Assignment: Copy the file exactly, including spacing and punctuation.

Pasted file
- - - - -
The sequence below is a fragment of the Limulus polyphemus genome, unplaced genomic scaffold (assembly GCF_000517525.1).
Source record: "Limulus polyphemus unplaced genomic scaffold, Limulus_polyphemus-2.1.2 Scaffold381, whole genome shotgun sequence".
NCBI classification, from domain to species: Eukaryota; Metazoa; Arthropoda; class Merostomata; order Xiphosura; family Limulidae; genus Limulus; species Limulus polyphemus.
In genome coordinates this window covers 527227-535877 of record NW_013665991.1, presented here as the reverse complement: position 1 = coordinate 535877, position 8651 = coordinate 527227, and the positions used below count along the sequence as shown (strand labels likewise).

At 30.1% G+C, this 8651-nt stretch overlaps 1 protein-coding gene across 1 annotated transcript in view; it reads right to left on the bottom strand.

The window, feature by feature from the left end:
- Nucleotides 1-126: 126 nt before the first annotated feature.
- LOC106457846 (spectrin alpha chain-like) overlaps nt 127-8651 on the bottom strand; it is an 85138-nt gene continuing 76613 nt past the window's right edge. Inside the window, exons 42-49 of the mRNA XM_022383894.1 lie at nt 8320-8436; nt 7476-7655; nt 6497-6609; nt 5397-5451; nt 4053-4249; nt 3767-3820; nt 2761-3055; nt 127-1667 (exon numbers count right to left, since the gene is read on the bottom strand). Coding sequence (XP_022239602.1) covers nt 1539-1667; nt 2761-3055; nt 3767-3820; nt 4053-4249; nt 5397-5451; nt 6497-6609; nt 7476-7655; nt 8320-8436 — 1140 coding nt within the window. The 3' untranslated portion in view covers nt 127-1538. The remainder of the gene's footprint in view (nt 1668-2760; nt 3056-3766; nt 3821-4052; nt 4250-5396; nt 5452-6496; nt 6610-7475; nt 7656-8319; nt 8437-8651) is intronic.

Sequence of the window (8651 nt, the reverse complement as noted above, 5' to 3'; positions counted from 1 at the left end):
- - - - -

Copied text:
The sequence below is a fragment of the Limulus polyphemus genome, unplaced genomic scaffold (assembly GCF_000517525.1).
Source record: "Limulus polyphemus unplaced genomic scaffold, Limulus_polyphemus-2.1.2 Scaffold381, whole genome shotgun sequence".
NCBI classification, from domain to species: Eukaryota; Metazoa; Arthropoda; class Merostomata; order Xiphosura; family Limulidae; genus Limulus; species Limulus polyphemus.
In genome coordinates this window covers 527227-535877 of record NW_013665991.1, presented here as the reverse complement: position 1 = coordinate 535877, position 8651 = coordinate 527227, and the positions used below count along the sequence as shown (strand labels likewise).

At 30.1% G+C, this 8651-nt stretch overlaps 1 protein-coding gene across 1 annotated transcript in view; it reads right to left on the bottom strand.

The window, feature by feature from the left end:
- Nucleotides 1-126: 126 nt before the first annotated feature.
- LOC106457846 (spectrin alpha chain-like) overlaps nt 127-8651 on the bottom strand; it is an 85138-nt gene continuing 76613 nt past the window's right edge. Inside the window, exons 42-49 of the mRNA XM_022383894.1 lie at nt 8320-8436; nt 7476-7655; nt 6497-6609; nt 5397-5451; nt 4053-4249; nt 3767-3820; nt 2761-3055; nt 127-1667 (exon numbers count right to left, since the gene is read on the bottom strand). Coding sequence (XP_022239602.1) covers nt 1539-1667; nt 2761-3055; nt 3767-3820; nt 4053-4249; nt 5397-5451; nt 6497-6609; nt 7476-7655; nt 8320-8436 — 1140 coding nt within the window. The 3' untranslated portion in view covers nt 127-1538. The remainder of the gene's footprint in view (nt 1668-2760; nt 3056-3766; nt 3821-4052; nt 4250-5396; nt 5452-6496; nt 6610-7475; nt 7656-8319; nt 8437-8651) is intronic.

Sequence of the window (8651 nt, the reverse complement as noted above, 5' to 3'; positions counted from 1 at the left end):